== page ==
The four black teenagers who show that Trump will do more harm than good with race relations

In 1989, during the Central Park Five case, the now-presidential candidate took out a full page advert in four New York City newspapers calling for the return of the death penalty. The boys accused were between 14 and 16 years old

Rachael Revesz
Sunday 10 July 2016 20:18 BST
The nominee presumptive for the Republican Party has been suspiciously calm since the Dallas shooting
The nominee presumptive for the Republican Party has been suspiciously calm since the Dallas shooting (Reuters)

After a horrendous week of interracial violence in America, re-watching Ken Burns’ The Central Park Five documentary has shed new light on some familiar faces, and one in particular.

Donald Trump was building his empire in New York City when five young boys, four black and one of Hispanic descent, were pressured into making false confessions that they brutally assaulted and raped a white investment banker called Trisha Meili in April 1989.

Given the recent spotlight on police brutality against Alton Sterling and Philando Castile, it is incredible that all five of these now exonerated men were arrested, served time and came out alive.

The Central Park Five boys were hounded, eviscerated and pilloried in the press, by the former mayor Ed Koch and even by some members of their own communities. But perhaps by none more so than Trump.

As reported in the documentary, the now presidential candidate took out a full page advert in four New York City newspapers in 1989 calling for the return of the death penalty. The boys were between 14 and 16 years old.

“I want to hate these murderers and I always will. I am not looking to psychoanalyse or understand them. I am looking to punish them. If the punishment is strong, the attacks on innocent people will stop,” the advert reads. “I recently watched a newscast trying to explain the ‘anger in these young men’. I no longer want to understand their anger. I want them to understand our anger. I want them to be afraid."

The “presidential” Trump now is the same man who has over the last 35 years wriggled and ingratiated himself into every aspect of cultural, financial and political New York City life, from scrapping socially affordable housing to presenting awards ceremonies, from buying beauty pageants to fighting renewable energy and lobbying politicians.

While he and many others accused the now exonerated men of “wilding” in Central Park that April night, he was wielding deals and bankrupting contractors and casinos, screwing over his Trump University students and making misogynistic comments about women.

While in 2014 Trump claimed those innocent teenagers had still been “up to no good” in 1989, he was gaining a national platform and exploiting it to peddle his own agenda against Mexicans and Muslims, airing his views to millions of frustrated and angry blue collar workers who were desperate for a scapegoat amid their economic woes.

Yet, the outspoken candidate has been oddly silent during the latest tragedy in Dallas, where a peaceful protest against the deaths of Sterling and Castile turned horrendously ugly as 25-year-old Micah Xavier Johnson gunned down five white police officers.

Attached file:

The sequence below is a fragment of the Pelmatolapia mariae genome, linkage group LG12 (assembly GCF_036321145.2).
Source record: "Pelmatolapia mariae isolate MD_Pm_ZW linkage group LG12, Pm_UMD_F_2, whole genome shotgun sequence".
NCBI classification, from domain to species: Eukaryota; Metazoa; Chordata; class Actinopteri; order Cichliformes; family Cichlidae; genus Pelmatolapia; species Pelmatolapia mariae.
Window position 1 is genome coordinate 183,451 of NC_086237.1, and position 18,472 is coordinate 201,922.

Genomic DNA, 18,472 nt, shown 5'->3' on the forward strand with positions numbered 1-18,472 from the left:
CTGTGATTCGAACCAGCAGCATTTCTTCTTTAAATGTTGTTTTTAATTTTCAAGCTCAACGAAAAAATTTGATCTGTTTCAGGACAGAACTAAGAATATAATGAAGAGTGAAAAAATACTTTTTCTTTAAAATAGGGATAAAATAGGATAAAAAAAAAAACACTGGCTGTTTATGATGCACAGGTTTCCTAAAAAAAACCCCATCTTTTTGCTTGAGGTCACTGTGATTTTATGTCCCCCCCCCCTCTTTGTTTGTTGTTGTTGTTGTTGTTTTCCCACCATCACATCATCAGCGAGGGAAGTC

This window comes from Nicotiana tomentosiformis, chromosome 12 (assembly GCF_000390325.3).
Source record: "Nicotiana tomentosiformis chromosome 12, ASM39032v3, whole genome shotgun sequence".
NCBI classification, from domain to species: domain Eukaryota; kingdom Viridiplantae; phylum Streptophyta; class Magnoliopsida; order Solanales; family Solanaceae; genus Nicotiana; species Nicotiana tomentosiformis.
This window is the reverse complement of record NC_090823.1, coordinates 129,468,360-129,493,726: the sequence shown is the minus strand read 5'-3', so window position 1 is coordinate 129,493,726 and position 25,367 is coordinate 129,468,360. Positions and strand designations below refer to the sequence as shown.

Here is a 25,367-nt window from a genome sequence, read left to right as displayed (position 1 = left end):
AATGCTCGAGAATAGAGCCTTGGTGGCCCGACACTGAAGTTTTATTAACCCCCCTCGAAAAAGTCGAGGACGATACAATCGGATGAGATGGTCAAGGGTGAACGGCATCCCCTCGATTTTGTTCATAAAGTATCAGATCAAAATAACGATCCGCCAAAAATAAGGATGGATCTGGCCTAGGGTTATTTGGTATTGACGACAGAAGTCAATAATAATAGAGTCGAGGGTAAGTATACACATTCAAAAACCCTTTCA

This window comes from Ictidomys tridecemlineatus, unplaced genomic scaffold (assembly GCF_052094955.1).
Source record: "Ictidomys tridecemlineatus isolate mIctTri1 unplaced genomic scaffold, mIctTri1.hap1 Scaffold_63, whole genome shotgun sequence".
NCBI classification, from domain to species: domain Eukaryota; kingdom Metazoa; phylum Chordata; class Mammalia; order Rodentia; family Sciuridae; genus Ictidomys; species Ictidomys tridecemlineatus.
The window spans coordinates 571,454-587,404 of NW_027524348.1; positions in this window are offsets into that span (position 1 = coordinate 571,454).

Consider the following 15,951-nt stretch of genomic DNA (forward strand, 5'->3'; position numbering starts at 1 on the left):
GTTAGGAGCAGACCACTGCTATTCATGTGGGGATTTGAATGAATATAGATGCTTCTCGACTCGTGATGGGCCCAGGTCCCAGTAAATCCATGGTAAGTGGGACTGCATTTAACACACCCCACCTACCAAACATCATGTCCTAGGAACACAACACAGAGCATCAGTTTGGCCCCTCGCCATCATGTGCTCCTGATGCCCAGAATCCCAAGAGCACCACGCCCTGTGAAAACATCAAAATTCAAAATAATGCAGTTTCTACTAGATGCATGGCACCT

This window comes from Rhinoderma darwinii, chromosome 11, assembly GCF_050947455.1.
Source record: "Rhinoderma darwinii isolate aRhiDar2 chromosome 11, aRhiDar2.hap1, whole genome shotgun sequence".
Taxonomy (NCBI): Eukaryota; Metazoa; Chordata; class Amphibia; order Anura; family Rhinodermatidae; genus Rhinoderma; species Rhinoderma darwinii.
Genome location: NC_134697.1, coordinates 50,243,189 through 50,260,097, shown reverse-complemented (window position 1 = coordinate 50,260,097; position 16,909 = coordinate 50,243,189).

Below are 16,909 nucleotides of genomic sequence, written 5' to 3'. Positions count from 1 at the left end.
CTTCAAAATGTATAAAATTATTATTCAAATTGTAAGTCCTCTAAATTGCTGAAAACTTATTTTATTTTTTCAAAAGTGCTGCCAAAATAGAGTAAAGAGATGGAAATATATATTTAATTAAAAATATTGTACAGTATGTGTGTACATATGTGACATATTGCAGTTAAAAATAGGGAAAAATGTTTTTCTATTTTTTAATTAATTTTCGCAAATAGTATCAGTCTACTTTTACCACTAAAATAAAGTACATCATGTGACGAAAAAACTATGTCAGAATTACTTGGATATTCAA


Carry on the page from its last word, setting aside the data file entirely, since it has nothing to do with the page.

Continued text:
Instead of tweeting about the need to act “tough and smart”, to build walls or to ban Muslims from the US – his usual line after a “terrorist” attack – he has only offered prayers and condolences to the families devastated by the horrific events this week.

“Racial divisions have gotten worse, not better,” he said in a statement on Facebook.

Trump on Dallas shooting

But when he talks about “restoring law and order”, is he wishing with longing for the days of former mayor Rudy Giuliani?

His words seem suspiciously calm in the statement and tweets, neither blaming white nor black people. No talk of banning anyone. No labels of “drug-dealers” and “rapists” like he put on the Mexicans.

Maybe he is adhering to his own despised notion of “political correctness” due to the recent reports of his father participating in a KKK brawl in Queens. Or maybe he has been around for seven decades in America and therefore just long enough to realise that appearing to be anti-black in any capacity is “really not OK right now.

Korey Wise, one of the young men to be wrongly convicted in the Central Park Five, was sent to an adult prison at the age of 16 and served 12 years behind bars. He told the New York Daily News that Donald Trump, if elected president, would “throw them all under a bus”.

Trump told the same publication last year that the five boys should not have received the death penalty because Ms Meili “didn’t die”, but if he had been New York mayor, the men would not have received $41m (£32m) compensation in 2014 – they wouldn’t have “got a dime”.

Trump has been around a lot longer than many of us remember, and has made some statements that he might like us to forget.

But make no mistake about it. If it had been up to Donald Trump, those young black and hispanic men would not have just been thrown under a bus. They would most likely be dead.

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